Sensor sizes (or formats) are usually designated with an imperial fraction value – i.e. 1/2”, 2/3”. However, the actual dimensions of a sensor are different from the fraction value, which often causes confusion among users. This practice dates back to the 50’s at the time of TV camera tubes and is still the standard these days. Also, it is always wise to check the sensor specifications, since even two sensors with the same format may have slightly different dimensions and aspect ratios. Spatial resolution is the number of active elements (pixels) contained in the sensor area: the higher the resolution, the smaller the detail we can detect on the image.
Suppose we need to inspect a 30 x 40 mm FoV, looking for 40*40 μm defects that must be viewed on at least three pixels.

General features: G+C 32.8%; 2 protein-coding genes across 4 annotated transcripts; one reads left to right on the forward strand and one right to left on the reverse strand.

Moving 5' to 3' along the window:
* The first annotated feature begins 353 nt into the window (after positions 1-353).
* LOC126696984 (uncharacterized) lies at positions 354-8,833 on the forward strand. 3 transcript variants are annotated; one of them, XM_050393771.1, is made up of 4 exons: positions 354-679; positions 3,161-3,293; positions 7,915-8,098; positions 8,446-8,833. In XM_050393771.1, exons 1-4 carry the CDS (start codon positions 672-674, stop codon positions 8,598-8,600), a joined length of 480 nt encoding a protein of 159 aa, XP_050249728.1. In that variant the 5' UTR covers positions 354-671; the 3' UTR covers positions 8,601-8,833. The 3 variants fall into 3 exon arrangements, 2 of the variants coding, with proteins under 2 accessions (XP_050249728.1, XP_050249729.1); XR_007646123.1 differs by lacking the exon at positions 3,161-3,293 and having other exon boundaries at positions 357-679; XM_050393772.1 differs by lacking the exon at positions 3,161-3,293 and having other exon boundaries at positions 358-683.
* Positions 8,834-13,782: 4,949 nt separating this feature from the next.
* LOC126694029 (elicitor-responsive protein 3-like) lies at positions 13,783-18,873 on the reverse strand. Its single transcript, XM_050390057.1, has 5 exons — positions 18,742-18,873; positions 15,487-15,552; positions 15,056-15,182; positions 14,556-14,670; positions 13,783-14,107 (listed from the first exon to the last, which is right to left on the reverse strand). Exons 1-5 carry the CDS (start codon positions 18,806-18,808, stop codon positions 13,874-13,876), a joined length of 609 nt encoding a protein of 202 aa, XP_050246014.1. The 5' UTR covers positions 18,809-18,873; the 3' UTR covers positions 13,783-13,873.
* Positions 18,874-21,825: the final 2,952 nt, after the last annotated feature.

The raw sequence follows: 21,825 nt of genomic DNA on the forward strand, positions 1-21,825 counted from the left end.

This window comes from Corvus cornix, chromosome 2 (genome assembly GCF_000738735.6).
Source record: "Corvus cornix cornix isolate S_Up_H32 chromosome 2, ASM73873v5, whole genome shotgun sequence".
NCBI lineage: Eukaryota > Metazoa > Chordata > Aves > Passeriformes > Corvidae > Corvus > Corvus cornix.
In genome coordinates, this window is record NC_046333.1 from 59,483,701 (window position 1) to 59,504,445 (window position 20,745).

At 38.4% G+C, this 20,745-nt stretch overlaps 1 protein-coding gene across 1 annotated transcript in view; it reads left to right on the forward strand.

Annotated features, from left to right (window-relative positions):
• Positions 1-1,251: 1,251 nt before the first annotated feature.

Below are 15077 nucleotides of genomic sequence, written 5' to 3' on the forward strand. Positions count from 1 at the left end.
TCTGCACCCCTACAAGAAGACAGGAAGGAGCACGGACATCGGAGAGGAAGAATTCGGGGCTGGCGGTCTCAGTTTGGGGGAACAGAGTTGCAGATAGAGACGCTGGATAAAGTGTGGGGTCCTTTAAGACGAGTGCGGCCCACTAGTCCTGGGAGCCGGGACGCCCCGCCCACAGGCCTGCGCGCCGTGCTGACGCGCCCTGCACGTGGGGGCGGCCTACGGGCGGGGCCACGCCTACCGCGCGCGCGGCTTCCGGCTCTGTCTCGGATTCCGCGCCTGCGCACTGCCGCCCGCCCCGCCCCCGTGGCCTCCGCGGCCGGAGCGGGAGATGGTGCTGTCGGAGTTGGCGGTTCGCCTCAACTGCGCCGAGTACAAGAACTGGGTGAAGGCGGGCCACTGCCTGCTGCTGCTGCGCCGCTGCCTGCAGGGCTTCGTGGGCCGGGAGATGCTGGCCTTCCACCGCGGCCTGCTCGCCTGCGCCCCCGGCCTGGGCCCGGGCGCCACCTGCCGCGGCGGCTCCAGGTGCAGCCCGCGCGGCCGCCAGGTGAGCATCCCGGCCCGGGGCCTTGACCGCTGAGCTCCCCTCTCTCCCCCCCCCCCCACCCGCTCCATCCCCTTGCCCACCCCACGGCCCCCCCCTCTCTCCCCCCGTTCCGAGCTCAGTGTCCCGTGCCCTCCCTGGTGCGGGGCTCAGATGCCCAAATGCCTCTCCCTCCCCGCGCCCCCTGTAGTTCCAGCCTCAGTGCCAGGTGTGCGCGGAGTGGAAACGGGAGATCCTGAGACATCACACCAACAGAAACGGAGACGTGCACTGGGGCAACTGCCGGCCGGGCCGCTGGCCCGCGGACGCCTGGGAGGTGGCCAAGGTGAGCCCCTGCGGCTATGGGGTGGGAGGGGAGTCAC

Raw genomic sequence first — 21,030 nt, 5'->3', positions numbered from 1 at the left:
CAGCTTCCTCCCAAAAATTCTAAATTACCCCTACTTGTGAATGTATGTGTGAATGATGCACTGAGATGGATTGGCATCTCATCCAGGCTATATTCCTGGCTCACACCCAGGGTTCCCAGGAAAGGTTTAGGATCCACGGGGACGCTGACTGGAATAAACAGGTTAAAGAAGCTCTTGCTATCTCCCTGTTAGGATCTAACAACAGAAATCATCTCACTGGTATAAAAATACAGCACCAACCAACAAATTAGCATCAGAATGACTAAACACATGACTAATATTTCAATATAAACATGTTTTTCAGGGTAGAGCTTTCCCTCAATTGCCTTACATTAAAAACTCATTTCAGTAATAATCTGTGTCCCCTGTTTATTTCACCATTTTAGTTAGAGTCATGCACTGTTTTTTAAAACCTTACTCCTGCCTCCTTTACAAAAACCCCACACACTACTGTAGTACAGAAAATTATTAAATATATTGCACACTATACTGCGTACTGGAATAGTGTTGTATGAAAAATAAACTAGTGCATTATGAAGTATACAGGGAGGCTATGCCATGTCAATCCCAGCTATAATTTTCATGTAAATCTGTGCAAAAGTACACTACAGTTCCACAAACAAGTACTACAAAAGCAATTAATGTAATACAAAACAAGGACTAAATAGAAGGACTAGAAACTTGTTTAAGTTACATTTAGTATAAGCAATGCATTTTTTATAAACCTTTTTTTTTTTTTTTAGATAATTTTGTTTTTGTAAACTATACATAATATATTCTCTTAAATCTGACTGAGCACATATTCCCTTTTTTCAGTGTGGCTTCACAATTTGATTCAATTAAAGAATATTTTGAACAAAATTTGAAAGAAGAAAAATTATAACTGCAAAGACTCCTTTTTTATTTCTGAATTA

There can be 30*40/(0.04*0.04) = 0.75x10^6 defects. Assuming a minimum of 3 pixels are required to see a defect, we need a camera with at least 2.25 MP pixels. This gives the minimum resolution required for the sensor, although the whole system resolution (also including the lens resolution) must always be assessed. Table 1 gives a brief overview of some common sensor dimensions and resolutions. It is important to underline that sensors can have the same dimensions but different resolution, since the pixel size can vary. Although for a given sensor format smaller pixels lead to higher resolution, smaller pixels are not always ideal since they are less sensitive to light and generate higher noise; also, the lens resolution and pixel size must always be properly matched to ensure optimal system performances.